Not much AI blogging this week because I have been buried in adulting all week, which hasn’t left much time for machine learning. Sadface.
However, I’m in the last week of the last deeplearning.ai course! (Well. Of the deeplearning.ai sequence that existed when I started, anyway. They’ve since added an NLP course and a GANs course, so I’ll have to think about whether I want to take those too, but at the moment I’m leaning toward a break from the formal structure in order to give myself more time for project-based learning.) This one is on sequence models (i.e. “the data comes in as a stream, like music or language”) and machine translation (“what if we also want our output to be a stream, because we are going from a sentence to a sentence, and not from a sentence to a single output as in, say, sentiment analysis”).
And I have to say, as a former language teacher, I’m slightly irked.
Because the way the models work is — OK, consume your input sentence one token at a time, with some sort of memory that allows you to keep track of prior tokens in processing current ones (so far, so okay). And then for your output — spit out a few most-likely candidate tokens for the first output term, and then consider your options for the second term and pick your most-likely two-token pairs, and then consider all the ways your third term could combine with those pairs and pick your most likely three-token sequences, et cetera, continue until done.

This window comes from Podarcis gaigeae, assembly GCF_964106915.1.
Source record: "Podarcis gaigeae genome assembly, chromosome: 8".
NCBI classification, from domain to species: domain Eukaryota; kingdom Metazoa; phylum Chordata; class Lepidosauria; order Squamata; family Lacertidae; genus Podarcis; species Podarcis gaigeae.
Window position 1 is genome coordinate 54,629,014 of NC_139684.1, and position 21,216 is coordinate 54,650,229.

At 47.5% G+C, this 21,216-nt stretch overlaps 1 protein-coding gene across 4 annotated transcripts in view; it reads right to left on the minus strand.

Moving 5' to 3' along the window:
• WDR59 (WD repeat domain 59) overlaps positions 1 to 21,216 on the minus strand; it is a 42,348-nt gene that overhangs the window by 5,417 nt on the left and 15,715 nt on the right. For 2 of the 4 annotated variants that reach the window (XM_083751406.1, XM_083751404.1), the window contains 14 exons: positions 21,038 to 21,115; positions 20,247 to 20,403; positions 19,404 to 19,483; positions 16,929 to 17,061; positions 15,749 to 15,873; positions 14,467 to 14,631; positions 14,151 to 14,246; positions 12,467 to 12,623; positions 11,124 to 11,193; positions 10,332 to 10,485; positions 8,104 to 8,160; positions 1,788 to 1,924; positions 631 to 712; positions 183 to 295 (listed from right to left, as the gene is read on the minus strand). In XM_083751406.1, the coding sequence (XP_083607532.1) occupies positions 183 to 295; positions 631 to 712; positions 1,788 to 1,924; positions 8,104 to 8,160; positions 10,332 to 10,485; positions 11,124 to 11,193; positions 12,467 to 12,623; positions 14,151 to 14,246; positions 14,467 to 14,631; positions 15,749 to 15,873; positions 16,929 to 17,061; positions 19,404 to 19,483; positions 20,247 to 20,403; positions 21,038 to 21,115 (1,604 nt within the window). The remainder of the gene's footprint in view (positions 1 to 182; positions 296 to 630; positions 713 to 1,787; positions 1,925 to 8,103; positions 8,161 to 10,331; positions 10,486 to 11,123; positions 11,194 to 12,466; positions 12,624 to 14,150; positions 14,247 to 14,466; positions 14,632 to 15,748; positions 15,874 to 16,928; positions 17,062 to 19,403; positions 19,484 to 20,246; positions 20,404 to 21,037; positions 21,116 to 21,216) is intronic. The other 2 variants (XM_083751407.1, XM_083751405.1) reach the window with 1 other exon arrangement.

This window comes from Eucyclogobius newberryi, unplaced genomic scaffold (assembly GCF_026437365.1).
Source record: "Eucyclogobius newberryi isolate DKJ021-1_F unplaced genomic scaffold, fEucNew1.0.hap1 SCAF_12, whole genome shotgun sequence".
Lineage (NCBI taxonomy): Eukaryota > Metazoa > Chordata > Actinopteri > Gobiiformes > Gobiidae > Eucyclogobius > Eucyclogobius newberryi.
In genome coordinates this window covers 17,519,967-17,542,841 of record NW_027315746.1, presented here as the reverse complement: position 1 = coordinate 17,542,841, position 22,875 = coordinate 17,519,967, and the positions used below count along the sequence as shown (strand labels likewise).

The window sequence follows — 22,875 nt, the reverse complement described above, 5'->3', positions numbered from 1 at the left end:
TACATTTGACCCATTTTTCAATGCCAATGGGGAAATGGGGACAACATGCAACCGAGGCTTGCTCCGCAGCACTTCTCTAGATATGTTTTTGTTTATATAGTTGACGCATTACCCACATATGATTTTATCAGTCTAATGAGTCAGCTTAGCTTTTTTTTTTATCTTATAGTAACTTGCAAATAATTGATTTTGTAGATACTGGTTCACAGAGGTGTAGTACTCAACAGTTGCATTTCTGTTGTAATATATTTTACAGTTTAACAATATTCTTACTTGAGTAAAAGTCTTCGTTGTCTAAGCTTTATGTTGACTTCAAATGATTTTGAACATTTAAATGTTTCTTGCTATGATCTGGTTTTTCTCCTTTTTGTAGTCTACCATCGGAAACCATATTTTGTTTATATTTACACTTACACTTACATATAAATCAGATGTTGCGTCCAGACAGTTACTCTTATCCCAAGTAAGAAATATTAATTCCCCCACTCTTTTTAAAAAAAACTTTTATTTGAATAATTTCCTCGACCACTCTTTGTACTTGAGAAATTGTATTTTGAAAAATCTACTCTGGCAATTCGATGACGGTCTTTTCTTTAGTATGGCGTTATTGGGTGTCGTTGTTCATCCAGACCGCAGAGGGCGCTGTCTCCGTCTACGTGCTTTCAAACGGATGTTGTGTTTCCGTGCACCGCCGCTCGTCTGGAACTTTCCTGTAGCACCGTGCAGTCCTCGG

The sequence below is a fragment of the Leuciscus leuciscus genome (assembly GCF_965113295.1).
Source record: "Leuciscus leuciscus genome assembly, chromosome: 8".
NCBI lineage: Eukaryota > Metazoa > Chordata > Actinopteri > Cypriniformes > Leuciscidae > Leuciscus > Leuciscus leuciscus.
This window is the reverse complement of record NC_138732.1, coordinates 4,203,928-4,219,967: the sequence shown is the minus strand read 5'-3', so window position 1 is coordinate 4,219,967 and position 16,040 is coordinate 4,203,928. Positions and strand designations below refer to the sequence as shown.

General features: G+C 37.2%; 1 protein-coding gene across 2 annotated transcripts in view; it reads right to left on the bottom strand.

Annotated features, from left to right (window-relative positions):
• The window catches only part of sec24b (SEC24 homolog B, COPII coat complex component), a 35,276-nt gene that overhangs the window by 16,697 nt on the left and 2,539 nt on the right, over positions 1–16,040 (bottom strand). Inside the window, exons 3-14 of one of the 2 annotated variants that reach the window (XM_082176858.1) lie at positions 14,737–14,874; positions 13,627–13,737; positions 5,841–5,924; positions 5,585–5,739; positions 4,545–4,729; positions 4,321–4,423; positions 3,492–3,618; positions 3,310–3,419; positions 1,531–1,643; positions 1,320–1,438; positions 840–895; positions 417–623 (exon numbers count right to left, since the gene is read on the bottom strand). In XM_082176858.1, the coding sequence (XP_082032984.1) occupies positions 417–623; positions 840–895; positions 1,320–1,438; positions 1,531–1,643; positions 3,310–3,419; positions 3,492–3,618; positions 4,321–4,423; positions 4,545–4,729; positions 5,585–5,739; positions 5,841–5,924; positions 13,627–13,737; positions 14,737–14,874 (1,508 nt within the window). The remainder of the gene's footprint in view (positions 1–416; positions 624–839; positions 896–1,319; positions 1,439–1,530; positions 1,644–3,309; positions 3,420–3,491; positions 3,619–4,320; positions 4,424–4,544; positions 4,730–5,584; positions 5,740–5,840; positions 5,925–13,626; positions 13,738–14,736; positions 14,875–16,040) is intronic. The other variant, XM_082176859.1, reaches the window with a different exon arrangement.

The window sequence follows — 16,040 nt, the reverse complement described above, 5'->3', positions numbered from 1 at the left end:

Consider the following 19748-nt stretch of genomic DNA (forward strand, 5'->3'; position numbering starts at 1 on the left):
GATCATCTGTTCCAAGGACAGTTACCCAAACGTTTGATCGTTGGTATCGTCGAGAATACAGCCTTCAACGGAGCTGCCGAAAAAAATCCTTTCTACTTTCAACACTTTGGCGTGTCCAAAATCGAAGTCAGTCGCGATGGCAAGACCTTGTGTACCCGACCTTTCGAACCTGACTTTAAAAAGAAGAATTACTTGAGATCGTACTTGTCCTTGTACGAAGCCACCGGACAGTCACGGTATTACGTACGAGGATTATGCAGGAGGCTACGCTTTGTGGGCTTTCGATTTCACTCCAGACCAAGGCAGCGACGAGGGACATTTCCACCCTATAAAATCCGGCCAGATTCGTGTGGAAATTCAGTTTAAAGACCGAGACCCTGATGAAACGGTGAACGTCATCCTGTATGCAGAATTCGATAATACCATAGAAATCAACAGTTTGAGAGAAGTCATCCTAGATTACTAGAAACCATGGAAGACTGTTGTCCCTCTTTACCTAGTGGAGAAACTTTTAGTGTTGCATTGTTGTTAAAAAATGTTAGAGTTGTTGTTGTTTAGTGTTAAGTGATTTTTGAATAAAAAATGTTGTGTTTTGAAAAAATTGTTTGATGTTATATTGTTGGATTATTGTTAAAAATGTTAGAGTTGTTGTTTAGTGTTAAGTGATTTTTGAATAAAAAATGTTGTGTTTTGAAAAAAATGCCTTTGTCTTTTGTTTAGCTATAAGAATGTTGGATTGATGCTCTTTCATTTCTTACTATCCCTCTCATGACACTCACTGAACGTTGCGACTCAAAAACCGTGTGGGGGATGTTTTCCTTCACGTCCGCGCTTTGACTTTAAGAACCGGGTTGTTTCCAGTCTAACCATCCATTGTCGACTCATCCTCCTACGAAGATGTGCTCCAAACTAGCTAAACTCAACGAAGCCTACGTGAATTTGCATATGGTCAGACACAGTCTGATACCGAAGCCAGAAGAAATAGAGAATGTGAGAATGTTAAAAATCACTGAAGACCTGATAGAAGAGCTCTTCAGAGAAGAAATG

And that is…not how language works?
Look at Cicero, presuming upon your patience as he cascades through clause after clause which hang together in parallel but are not resolved until finally, at the end, a verb. The sentence’s full range of meanings doesn’t collapse until that verb at the end, which means you cannot be certain if you move one token at a time; you need to reconsider the end in light of the beginning. But, at the same time, that ending token is not equally presaged by all former tokens. It is a verb, it has a subject, and when we reached that subject, likely near the beginning of the sentence, helpfully (in Latin) identified by the nominative case, we already knew something about the verb — a fact we retained all the way until the end. And on our way there, perhaps we tied off clause after clause, chunking them into neat little packages, but none of them nearly so relevant to the verb — perhaps in fact none of them really tied to the verb at all, because they’re illuminating some noun we met along the way. Pronouns, pointing at nouns. Adjectives, pointing at nouns. Nouns, suspended with verbs like a mobile, hanging above and below, subject and object. Adverbs, keeping company only with verbs and each other.
There’s so much data in the sentence about which word informs which that the beam model casually discards. Wasteful. And forcing the model to reinvent all these things we already knew — to allocate some of its neural space to re-engineering things we could have told it from the beginning.
Clearly I need to get my hands on more modern language models (a bizarre sentence since this class is all of 3 years old, but the field moves that fast).
One thought on “sequence models of language: slightly irksome”
I think that computer scientists, like physicists, sometimes have a tendency to assume that their work on a distant subject is so fundamentally transformative or deep or new that there isn’t any point in studying the subject first or in consulting with experts in the discipline. It’s not a good look.